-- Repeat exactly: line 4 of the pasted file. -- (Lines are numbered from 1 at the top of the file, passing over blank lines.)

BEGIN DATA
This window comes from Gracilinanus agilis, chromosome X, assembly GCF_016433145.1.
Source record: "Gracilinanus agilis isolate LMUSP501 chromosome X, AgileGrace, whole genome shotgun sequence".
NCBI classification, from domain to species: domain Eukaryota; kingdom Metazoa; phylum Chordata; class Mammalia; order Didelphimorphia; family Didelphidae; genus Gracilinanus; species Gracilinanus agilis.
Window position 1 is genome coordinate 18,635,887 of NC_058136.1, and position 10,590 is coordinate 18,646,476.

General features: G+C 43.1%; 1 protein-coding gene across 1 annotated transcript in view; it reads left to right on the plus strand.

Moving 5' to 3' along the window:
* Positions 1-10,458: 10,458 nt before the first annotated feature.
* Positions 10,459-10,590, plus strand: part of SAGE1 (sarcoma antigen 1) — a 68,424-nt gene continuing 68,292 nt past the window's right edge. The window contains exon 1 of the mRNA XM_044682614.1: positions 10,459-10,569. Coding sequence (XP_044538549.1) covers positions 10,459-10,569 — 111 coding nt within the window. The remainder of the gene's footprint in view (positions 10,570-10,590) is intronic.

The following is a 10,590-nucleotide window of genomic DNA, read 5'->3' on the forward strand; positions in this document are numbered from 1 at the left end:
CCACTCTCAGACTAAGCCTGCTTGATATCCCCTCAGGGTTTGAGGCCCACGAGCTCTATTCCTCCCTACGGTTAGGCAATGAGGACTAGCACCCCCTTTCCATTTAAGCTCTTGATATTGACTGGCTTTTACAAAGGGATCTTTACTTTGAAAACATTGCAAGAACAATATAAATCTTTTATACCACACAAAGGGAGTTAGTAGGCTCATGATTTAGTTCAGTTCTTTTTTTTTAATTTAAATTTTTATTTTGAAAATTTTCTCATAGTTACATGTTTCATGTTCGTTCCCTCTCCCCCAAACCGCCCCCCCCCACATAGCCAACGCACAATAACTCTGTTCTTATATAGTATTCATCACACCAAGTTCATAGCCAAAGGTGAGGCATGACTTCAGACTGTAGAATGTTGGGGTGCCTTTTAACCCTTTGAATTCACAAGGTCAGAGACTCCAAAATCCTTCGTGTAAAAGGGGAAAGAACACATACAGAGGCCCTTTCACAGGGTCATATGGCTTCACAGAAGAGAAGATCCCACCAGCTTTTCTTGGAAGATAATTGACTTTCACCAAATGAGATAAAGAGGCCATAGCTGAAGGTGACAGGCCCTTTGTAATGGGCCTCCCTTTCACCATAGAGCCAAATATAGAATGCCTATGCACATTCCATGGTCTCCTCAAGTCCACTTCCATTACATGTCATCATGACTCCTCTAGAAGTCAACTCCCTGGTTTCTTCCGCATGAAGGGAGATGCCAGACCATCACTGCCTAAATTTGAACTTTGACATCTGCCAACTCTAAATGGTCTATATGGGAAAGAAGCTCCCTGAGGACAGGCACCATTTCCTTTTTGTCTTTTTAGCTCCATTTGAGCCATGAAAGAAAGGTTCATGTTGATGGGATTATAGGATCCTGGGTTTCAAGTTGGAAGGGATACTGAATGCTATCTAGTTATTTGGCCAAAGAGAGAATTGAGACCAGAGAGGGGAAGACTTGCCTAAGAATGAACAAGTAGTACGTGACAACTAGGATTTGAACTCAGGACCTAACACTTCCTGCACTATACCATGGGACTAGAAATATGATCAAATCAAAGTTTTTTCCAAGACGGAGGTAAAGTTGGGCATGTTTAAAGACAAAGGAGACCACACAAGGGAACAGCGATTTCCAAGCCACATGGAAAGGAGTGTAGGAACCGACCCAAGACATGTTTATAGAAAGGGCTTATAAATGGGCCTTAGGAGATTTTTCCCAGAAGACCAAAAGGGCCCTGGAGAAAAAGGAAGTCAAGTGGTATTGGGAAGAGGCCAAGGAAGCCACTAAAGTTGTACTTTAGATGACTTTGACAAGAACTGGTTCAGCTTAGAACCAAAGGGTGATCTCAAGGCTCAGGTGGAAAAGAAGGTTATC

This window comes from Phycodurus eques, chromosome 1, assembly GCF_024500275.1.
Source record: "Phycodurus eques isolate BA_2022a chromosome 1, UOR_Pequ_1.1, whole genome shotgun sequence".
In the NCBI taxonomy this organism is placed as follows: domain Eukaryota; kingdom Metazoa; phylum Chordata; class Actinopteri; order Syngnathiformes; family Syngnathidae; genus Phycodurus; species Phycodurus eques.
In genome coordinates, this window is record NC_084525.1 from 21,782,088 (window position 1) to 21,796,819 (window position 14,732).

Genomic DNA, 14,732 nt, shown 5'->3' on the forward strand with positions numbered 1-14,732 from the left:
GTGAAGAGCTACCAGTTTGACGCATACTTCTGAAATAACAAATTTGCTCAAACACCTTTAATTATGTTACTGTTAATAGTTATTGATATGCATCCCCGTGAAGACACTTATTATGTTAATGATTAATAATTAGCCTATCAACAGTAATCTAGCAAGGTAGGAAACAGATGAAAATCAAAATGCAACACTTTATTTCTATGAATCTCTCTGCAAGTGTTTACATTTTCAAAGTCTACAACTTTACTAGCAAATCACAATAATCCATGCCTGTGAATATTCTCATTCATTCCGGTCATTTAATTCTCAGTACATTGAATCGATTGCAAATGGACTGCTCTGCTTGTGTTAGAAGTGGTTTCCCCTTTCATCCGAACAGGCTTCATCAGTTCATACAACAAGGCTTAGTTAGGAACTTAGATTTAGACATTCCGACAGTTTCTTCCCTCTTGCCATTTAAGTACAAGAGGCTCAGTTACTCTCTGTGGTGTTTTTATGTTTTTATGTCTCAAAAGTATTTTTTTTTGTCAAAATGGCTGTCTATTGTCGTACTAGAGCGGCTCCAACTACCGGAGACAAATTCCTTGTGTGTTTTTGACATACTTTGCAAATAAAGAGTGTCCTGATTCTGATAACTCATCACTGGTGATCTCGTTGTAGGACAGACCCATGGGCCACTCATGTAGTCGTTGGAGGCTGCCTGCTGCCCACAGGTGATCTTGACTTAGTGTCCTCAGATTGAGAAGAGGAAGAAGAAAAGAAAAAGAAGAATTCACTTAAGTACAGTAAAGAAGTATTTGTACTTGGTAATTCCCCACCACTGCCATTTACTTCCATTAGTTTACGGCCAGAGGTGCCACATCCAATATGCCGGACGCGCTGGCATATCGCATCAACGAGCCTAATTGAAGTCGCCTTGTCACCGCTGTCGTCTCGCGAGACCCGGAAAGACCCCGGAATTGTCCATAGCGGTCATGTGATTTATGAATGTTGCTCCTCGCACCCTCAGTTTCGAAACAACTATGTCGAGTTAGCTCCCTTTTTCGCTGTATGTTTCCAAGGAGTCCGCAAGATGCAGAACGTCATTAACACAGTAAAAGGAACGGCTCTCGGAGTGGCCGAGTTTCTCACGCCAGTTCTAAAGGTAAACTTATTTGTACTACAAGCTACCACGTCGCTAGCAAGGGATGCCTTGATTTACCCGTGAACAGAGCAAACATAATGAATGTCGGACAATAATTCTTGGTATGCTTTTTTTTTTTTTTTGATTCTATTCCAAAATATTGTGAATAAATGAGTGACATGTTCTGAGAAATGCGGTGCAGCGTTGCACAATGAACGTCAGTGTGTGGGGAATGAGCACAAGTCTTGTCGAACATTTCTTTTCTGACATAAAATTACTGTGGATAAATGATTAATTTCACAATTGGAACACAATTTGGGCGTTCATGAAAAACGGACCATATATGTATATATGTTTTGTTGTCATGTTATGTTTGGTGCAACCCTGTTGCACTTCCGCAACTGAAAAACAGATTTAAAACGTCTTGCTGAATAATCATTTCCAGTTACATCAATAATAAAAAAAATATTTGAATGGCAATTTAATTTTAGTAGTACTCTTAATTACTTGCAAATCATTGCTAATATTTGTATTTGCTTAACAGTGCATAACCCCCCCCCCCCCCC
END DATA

Window position 1 is genome coordinate 18,635,887 of NC_058136.1, and position 10,590 is coordinate 18,646,476.